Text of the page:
Attendees encouraged to get involved on national debt issue

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Convention of states is one method of addressing government problems


The UVU chapter of Turning Point USA’s presentation held on March 6, in the Sorensen Center, encouraged students to get involved with the problem of the U.S. national debt by suggesting students use a convention of states, in an attempt to force the federal government to correct the growing issue.

Sarah Clark, Turning Point USA’s UVU chapter’s president and a political science sophomore, began the presentation with a clip from the television series Parks and Recreation. Clark then showed the U.S. national debt clock. According to, the national debt is nearing $21 trillion.

Clark used videos created by Prager University to explain the national debt, what causes it and what the implications are for coming generations.

Michael Tanner, a senior fellow with the Cato Institute, was the presenter in the first two videos. In the first video, Tanner provided a basic description of national debt and what it means. In the second video, he identified Social Security, Medicaid, Medicare and the Affordable Care Act as the biggest expenses for the United States.

According to the Center on Budget and Policy Priorities, Social Security accounted for 24 percent of the federal budget in 2016, and Medicare, Medicaid, the Children’s Health Insurance Program and health care marketplace subsidies accounted for 26 percent of the budget.

According to Tanner, Social Security, Medicaid and Medicare have been receiving ever-increasing funding each year. He recommended cutting the funding increase and allowing the programs to operate with the level of funding that they currently receive.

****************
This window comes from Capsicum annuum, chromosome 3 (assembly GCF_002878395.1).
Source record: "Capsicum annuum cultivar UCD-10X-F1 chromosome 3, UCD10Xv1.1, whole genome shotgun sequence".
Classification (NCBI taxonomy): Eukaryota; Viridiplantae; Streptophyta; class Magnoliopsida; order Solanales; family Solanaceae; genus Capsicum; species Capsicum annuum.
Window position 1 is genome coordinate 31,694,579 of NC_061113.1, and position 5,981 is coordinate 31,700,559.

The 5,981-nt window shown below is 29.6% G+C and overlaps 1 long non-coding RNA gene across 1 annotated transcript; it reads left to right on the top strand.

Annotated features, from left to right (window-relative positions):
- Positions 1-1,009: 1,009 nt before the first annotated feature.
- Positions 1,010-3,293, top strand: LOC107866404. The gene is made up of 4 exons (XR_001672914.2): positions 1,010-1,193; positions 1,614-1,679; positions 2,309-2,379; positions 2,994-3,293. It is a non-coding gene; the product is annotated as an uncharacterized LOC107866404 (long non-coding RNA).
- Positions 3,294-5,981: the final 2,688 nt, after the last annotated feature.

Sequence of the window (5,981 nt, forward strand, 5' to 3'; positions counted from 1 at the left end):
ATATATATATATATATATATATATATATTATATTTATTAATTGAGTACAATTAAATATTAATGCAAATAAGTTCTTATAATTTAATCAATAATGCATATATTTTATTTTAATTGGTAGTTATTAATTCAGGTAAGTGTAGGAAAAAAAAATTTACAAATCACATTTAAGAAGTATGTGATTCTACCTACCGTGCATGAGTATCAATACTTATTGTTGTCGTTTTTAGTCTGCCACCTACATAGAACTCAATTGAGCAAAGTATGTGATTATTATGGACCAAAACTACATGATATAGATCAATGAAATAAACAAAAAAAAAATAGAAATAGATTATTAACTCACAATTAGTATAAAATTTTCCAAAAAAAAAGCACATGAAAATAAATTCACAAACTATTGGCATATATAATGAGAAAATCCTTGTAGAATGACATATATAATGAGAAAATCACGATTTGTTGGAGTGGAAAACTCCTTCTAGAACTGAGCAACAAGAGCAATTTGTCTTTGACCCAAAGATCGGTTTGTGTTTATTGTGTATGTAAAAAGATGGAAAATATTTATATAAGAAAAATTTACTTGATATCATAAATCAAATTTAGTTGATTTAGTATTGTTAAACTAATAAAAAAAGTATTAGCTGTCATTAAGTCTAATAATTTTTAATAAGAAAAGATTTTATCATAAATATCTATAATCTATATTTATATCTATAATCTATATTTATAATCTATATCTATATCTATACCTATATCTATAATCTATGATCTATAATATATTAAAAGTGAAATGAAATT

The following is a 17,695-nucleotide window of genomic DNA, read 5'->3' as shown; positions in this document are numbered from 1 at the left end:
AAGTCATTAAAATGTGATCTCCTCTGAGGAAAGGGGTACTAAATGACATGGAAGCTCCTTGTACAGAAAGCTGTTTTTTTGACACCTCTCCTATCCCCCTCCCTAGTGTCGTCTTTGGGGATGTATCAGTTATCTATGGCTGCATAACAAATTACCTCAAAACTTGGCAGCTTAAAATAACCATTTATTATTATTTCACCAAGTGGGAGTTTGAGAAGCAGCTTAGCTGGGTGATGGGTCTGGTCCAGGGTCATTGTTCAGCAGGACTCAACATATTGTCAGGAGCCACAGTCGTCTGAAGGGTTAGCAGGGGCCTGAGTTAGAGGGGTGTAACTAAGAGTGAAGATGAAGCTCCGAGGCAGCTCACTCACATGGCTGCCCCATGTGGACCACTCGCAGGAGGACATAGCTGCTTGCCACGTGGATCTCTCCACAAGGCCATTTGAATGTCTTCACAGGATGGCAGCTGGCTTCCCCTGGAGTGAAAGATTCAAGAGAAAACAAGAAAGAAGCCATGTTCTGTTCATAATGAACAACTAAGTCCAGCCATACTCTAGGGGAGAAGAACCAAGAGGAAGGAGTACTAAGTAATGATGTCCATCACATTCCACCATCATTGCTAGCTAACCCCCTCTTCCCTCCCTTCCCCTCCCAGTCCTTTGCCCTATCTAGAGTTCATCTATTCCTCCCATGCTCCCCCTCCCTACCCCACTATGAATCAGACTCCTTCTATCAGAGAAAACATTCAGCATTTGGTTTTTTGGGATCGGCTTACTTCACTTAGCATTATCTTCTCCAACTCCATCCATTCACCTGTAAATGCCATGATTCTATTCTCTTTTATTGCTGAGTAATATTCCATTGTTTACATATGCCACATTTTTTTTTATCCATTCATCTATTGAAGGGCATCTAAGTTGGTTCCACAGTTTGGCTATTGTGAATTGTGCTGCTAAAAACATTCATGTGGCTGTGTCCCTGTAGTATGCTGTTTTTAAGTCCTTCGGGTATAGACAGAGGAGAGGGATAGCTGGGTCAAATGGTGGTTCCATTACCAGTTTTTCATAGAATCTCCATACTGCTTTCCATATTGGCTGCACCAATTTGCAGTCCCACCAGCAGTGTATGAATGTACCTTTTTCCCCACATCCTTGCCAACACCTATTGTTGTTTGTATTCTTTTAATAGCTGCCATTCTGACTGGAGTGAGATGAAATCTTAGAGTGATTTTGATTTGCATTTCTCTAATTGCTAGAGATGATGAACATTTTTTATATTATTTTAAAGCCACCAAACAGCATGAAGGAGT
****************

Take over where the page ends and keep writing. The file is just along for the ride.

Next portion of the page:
Clark also mentioned that programs such as Medicare, Medicaid and the Affordable Care Act are not entirely subject to the free market system and that those programs operate largely with government subsidy.

Jacob Johnson, a political science sophomore, spoke about President Trump’s announcement in which he said that the individual mandate within the ACA would be removed.

Johnson expressed concern that the change would only accomplish taking away a major funding mechanism for the ACA, without removing the entire ACA program that continues to consume tax dollars.

The second part of Clark’s presentation focused on how attendees can take action to address national debt and other issues.

In the third video presented, Jim DeMint, former U.S. Senator for South Carolina, cited Article 5 of the U.S. constitution and suggested that a convention of states would be the best way to address major problems in the government.

A convention of states would be initiated by a majority of states and would allow temporarily appointed state representatives to vote on legislation, such as an amendment to the U.S. Constitution, according to DeMint. DeMint also pointed out that the convention of states process would force the federal government to take action in way that it has not already done.

Along with the video, Clark encouraged attendees to get involved in the political process and to communicate with their elected officials about their opinions and concerns.

Clark’s presentation cautioned attendees that the national debt issue is one that will have to be addressed, and if it is not, a future generation will have to bear the burden.


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